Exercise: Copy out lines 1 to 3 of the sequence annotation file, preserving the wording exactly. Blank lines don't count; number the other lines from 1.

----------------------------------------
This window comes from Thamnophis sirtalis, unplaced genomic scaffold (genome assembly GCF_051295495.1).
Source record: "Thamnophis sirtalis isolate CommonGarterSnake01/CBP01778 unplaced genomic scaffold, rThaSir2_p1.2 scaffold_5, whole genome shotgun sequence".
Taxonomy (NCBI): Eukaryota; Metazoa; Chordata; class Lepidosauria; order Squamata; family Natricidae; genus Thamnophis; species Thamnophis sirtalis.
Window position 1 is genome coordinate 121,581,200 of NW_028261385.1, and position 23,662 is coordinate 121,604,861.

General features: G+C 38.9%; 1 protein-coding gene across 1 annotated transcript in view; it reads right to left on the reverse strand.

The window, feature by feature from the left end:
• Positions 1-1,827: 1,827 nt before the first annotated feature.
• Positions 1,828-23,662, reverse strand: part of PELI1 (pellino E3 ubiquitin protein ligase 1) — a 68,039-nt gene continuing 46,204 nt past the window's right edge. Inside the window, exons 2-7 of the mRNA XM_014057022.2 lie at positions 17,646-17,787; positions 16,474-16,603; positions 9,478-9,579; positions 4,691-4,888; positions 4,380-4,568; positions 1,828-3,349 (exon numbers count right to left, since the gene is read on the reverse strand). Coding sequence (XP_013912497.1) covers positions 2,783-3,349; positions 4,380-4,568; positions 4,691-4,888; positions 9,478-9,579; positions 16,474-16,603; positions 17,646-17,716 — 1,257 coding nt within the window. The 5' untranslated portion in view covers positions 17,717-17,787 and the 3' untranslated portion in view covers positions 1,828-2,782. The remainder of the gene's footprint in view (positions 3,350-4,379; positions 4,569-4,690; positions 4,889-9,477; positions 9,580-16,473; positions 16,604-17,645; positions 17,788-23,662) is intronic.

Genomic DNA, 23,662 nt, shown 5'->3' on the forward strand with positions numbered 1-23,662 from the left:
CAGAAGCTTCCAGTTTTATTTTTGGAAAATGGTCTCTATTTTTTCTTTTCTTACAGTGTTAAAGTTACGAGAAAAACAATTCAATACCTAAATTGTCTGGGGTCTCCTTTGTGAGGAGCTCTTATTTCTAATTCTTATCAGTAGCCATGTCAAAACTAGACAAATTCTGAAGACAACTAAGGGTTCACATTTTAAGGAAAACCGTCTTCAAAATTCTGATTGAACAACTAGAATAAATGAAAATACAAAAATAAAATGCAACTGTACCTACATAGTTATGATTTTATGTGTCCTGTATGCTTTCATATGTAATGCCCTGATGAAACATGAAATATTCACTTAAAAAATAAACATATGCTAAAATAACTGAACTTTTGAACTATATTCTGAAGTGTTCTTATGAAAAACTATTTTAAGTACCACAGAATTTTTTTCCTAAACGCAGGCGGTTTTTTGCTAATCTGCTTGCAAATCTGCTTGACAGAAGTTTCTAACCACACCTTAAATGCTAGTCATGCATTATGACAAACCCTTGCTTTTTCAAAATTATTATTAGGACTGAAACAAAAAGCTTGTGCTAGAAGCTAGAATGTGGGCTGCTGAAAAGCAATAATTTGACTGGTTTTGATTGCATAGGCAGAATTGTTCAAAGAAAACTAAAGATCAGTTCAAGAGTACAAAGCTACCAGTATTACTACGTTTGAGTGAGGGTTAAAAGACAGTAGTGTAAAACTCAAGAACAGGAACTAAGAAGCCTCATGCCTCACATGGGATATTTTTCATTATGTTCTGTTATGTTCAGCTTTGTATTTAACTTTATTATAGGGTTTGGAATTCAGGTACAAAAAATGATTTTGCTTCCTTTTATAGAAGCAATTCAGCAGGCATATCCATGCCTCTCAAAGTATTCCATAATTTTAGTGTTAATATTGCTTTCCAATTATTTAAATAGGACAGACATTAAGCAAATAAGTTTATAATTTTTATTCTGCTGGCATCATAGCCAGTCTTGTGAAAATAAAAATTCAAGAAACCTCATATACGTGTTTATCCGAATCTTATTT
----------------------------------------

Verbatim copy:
This window comes from Thamnophis sirtalis, unplaced genomic scaffold (genome assembly GCF_051295495.1).
Source record: "Thamnophis sirtalis isolate CommonGarterSnake01/CBP01778 unplaced genomic scaffold, rThaSir2_p1.2 scaffold_5, whole genome shotgun sequence".
Taxonomy (NCBI): Eukaryota; Metazoa; Chordata; class Lepidosauria; order Squamata; family Natricidae; genus Thamnophis; species Thamnophis sirtalis.